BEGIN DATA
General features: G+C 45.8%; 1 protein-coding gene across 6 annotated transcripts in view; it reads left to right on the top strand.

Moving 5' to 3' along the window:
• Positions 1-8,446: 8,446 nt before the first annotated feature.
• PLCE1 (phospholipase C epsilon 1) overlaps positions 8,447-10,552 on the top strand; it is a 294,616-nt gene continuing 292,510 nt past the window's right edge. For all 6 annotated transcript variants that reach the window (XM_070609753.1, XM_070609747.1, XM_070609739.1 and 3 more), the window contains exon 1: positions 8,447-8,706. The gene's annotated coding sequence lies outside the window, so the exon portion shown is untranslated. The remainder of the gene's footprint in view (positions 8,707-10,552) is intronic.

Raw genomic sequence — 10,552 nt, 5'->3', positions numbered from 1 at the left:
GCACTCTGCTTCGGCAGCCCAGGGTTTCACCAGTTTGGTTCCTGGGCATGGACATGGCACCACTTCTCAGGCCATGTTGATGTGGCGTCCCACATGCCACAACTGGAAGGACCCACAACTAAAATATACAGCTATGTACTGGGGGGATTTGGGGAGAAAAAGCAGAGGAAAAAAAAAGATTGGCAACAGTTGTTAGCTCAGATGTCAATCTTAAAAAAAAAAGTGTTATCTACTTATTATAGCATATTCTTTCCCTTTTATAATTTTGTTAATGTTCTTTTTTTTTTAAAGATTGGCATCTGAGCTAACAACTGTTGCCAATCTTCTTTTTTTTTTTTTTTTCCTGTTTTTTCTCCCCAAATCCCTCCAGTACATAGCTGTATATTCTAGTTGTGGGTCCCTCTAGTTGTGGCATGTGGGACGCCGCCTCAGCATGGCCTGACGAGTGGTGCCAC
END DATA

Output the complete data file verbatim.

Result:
General features: G+C 45.8%; 1 protein-coding gene across 6 annotated transcripts in view; it reads left to right on the top strand.

Moving 5' to 3' along the window:
• Positions 1-8,446: 8,446 nt before the first annotated feature.
• PLCE1 (phospholipase C epsilon 1) overlaps positions 8,447-10,552 on the top strand; it is a 294,616-nt gene continuing 292,510 nt past the window's right edge. For all 6 annotated transcript variants that reach the window (XM_070609753.1, XM_070609747.1, XM_070609739.1 and 3 more), the window contains exon 1: positions 8,447-8,706. The gene's annotated coding sequence lies outside the window, so the exon portion shown is untranslated. The remainder of the gene's footprint in view (positions 8,707-10,552) is intronic.

Raw genomic sequence — 10,552 nt, 5'->3', positions numbered from 1 at the left:
GCACTCTGCTTCGGCAGCCCAGGGTTTCACCAGTTTGGTTCCTGGGCATGGACATGGCACCACTTCTCAGGCCATGTTGATGTGGCGTCCCACATGCCACAACTGGAAGGACCCACAACTAAAATATACAGCTATGTACTGGGGGGATTTGGGGAGAAAAAGCAGAGGAAAAAAAAAGATTGGCAACAGTTGTTAGCTCAGATGTCAATCTTAAAAAAAAAAGTGTTATCTACTTATTATAGCATATTCTTTCCCTTTTATAATTTTGTTAATGTTCTTTTTTTTTTAAAGATTGGCATCTGAGCTAACAACTGTTGCCAATCTTCTTTTTTTTTTTTTTTTCCTGTTTTTTCTCCCCAAATCCCTCCAGTACATAGCTGTATATTCTAGTTGTGGGTCCCTCTAGTTGTGGCATGTGGGACGCCGCCTCAGCATGGCCTGACGAGTGGTGCCAC